## IV. CONCLUDING REMARKS

A 3D statistical full-field model was introduced in the neutron transmission radiography calculation. The model can capture details of the microstructure inhomogeneity, especially for a sample after deformation. It quantitatively captures the effect of both the morphological and the crystallographic texture on the neutron transmission, with the neutron beam at different angles to the sample axis. The model gives 3D spatially resolved information of the microstructural heterogeneity and shows promise as a tool to investigate the effect of plastic deformation on the 2D neutron transmission radiography and to potentially be used as a complementary tool for validating the fitting procedure used for the Bragg edge analysis. The results presented show that for samples with a high degree of heterogeneity, such as those made using additive manufacturing, the neutron radiography measurements are sensitive to the underlying grain morphology and crystallographic texture. It is therefore important for the model to capture these microstructure features for proper interpretation of the measurements. This in turn points to the need for a greater number of elements in the model to improve the statistics associated with each pixel in the calculated Bragg-edge imaging.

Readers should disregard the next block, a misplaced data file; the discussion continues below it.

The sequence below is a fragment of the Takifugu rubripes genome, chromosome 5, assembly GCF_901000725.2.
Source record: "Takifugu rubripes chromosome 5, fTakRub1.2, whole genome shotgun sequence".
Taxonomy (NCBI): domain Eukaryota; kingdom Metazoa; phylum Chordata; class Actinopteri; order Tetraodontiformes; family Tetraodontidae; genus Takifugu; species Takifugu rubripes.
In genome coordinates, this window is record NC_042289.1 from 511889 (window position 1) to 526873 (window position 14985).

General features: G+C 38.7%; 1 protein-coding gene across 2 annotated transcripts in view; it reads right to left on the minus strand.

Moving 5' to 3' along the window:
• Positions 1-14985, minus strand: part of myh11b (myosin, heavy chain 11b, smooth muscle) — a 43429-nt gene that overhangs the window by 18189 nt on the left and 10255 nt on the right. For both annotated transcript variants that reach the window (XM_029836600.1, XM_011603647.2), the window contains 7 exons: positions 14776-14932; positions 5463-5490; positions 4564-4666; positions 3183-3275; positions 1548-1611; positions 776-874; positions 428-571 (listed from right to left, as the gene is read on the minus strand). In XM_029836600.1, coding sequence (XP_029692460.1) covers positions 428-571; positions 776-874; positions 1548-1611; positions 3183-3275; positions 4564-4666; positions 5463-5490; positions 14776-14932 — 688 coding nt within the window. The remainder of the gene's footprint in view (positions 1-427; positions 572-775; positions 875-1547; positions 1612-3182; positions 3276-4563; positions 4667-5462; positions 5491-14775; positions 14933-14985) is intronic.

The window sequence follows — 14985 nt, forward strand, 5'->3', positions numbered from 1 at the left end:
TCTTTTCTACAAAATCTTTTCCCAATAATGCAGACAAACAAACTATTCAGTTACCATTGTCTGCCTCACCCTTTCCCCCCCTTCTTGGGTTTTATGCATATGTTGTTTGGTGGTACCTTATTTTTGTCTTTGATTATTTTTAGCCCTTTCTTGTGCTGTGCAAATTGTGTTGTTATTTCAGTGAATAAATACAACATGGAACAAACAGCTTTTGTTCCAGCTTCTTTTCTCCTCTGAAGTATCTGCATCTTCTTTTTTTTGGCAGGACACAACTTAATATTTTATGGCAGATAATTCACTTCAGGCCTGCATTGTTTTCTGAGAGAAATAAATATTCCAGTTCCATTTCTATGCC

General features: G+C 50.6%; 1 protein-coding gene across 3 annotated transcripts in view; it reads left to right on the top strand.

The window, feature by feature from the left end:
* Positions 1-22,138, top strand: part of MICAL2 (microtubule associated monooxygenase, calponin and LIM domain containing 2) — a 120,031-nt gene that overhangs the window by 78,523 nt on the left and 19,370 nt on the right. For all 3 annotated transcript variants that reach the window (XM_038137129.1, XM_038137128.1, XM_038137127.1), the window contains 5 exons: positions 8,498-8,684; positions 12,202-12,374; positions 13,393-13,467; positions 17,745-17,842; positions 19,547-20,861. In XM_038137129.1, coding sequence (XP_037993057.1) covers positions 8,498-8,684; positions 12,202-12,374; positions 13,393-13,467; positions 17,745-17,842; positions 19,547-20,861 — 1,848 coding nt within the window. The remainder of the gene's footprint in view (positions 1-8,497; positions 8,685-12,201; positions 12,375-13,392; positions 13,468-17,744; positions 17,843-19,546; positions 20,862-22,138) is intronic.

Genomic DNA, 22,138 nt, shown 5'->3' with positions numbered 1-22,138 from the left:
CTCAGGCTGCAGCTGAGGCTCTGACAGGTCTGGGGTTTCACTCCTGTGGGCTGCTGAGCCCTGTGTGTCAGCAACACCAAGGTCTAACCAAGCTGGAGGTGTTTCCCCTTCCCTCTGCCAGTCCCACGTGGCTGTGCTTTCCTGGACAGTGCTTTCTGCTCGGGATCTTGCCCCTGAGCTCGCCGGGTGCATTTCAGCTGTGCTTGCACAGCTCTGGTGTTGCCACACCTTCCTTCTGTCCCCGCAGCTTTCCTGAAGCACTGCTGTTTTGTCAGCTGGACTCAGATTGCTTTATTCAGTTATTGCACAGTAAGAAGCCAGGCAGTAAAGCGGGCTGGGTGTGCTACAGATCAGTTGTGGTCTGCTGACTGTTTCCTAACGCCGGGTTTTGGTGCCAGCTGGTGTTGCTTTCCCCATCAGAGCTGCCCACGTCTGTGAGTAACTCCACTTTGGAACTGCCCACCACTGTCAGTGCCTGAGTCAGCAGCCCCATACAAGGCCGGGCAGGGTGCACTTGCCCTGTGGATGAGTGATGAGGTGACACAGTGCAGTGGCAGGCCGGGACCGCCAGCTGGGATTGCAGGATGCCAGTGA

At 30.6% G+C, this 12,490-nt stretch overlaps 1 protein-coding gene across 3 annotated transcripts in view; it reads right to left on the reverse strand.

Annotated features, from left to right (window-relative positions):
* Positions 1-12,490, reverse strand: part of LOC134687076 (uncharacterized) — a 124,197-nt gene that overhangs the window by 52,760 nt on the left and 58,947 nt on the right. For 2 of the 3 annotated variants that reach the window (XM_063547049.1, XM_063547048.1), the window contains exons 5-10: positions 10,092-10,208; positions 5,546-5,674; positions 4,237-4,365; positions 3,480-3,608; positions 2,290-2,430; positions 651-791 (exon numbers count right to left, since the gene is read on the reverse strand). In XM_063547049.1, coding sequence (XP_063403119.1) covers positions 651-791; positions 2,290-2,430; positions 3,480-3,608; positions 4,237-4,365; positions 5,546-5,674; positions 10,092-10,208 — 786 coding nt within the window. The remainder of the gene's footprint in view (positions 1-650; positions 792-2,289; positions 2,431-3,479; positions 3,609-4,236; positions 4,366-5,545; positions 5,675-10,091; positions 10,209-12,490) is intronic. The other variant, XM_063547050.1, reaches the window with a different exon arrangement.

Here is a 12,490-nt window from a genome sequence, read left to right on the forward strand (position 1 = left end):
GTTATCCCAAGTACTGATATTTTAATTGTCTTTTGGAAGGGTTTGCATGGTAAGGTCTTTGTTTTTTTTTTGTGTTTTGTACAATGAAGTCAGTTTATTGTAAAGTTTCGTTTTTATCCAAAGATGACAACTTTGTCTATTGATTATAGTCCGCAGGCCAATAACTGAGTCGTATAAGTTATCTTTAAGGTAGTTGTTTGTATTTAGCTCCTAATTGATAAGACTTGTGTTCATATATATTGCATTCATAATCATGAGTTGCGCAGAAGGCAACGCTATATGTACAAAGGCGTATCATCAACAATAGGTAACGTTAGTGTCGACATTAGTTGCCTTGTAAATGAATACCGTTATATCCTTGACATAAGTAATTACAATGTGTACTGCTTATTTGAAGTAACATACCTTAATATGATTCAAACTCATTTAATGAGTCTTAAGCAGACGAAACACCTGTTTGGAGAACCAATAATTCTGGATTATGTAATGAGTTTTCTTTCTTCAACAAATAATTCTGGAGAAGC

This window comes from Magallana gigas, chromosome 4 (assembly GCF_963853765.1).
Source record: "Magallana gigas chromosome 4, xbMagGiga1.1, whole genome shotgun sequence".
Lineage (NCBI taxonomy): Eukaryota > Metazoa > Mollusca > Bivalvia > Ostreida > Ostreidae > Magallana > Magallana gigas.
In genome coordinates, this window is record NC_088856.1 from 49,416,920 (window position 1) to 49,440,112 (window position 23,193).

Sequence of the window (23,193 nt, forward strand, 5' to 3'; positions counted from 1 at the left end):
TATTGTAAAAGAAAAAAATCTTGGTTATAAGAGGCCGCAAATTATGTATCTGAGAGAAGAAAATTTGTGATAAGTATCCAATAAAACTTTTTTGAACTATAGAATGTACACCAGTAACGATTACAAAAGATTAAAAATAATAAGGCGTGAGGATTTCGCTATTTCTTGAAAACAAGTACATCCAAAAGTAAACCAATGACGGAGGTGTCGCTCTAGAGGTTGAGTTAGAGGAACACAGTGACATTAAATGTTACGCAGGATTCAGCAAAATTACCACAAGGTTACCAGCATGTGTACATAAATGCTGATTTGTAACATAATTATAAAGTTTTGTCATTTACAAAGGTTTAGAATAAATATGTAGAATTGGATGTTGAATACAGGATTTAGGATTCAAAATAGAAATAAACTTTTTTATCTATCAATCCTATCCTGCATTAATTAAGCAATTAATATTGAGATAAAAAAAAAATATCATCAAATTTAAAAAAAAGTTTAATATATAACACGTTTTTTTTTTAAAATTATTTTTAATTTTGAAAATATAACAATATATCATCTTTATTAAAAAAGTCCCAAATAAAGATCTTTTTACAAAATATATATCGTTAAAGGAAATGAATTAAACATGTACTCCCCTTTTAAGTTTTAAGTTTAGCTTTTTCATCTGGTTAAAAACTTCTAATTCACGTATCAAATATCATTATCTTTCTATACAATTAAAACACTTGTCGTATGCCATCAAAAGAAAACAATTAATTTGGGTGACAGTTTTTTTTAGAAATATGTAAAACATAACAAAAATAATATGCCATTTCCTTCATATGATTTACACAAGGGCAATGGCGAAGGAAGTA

## ACKNOWLEDGMENTS

This research was sponsored by the Laboratory Directed Research and Development (LDRD) Program of Oak Ridge National Laboratory, managed by UT-Battelle, LLC, for the U. S. Department of Energy. Resources at the Spallation Neutron Source, U.S. DOE Office of Science User Facilities operated by ORNL, were used in this research. Research at Manufacturing Demonstration Facility (MDF) was sponsored by the U.S. Department of Energy, Office of Energy Efficiency and Renewable Energy, Advanced Manufacturing Office, under Contract No. DE-AC05-00OR22725 with UT-Battelle, LLC. The present authors also thank Louis J. Santodonato at ORNL for final improvements on the manuscript.